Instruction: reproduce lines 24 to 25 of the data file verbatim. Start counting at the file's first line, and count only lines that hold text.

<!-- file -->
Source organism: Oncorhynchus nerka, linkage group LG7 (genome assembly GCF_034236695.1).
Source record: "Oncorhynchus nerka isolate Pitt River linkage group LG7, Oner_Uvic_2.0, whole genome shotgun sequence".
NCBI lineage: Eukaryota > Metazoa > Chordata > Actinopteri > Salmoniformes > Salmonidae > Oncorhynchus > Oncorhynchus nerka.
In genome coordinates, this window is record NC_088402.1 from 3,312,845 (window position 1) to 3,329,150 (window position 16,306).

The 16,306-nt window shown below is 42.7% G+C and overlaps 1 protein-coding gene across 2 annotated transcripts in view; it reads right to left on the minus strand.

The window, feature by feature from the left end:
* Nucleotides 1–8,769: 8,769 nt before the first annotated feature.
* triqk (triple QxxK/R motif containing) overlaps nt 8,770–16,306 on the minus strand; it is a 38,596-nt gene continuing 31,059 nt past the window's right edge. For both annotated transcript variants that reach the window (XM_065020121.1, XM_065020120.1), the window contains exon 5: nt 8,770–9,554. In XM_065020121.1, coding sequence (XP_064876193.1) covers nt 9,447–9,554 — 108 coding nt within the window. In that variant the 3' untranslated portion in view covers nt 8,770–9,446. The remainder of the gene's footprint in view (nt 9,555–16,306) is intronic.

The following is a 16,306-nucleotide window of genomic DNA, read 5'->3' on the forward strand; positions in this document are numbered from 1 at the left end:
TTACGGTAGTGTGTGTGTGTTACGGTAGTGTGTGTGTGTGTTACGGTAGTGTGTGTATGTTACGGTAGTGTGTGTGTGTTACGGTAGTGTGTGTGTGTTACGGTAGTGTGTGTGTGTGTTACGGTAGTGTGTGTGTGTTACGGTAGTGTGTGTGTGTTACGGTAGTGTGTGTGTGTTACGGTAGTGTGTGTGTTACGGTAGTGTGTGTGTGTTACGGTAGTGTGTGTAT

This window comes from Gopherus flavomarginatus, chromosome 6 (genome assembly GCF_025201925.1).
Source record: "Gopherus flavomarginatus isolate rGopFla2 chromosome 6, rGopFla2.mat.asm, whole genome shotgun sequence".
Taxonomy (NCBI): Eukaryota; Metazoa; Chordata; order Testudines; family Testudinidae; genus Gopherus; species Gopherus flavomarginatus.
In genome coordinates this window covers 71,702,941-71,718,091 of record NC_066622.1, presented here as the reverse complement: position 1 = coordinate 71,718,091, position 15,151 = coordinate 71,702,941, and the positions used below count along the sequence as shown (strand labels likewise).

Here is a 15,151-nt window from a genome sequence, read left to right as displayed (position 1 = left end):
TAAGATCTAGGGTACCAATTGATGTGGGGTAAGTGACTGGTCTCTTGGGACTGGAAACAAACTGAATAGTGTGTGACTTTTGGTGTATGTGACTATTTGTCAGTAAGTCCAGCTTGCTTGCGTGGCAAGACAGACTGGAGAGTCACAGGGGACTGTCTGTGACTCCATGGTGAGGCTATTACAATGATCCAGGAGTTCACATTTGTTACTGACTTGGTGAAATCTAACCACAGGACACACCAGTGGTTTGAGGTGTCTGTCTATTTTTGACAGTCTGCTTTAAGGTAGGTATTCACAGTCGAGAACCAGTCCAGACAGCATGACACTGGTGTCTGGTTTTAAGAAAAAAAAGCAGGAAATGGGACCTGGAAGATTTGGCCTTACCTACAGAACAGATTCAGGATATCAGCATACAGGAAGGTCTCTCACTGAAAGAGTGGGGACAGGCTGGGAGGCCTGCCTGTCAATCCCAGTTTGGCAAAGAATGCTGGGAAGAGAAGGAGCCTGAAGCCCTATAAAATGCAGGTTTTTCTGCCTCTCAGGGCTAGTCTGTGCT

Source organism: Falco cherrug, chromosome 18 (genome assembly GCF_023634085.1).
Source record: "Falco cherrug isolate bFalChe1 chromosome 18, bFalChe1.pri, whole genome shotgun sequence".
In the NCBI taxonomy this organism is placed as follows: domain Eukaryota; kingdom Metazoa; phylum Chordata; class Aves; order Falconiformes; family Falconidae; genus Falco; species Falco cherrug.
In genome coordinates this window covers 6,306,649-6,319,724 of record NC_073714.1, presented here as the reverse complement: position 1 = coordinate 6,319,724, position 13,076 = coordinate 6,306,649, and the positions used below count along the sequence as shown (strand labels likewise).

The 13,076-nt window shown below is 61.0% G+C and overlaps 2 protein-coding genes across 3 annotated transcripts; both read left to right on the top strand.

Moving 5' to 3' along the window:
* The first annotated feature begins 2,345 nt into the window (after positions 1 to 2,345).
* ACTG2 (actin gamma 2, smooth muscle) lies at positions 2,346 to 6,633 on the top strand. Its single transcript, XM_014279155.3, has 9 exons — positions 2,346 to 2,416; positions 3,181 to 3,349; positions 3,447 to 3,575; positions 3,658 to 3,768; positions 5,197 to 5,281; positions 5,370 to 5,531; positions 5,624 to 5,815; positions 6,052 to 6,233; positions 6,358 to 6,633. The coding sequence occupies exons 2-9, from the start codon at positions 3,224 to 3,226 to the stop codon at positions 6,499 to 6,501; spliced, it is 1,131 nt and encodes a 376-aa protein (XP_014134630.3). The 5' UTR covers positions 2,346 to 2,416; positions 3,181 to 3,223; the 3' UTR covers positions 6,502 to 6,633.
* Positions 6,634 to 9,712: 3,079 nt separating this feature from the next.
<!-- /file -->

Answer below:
* ACTG2 (actin gamma 2, smooth muscle) lies at positions 2,346 to 6,633 on the top strand. Its single transcript, XM_014279155.3, has 9 exons — positions 2,346 to 2,416; positions 3,181 to 3,349; positions 3,447 to 3,575; positions 3,658 to 3,768; positions 5,197 to 5,281; positions 5,370 to 5,531; positions 5,624 to 5,815; positions 6,052 to 6,233; positions 6,358 to 6,633. The coding sequence occupies exons 2-9, from the start codon at positions 3,224 to 3,226 to the stop codon at positions 6,499 to 6,501; spliced, it is 1,131 nt and encodes a 376-aa protein (XP_014134630.3). The 5' UTR covers positions 2,346 to 2,416; positions 3,181 to 3,223; the 3' UTR covers positions 6,502 to 6,633.
* Positions 6,634 to 9,712: 3,079 nt separating this feature from the next.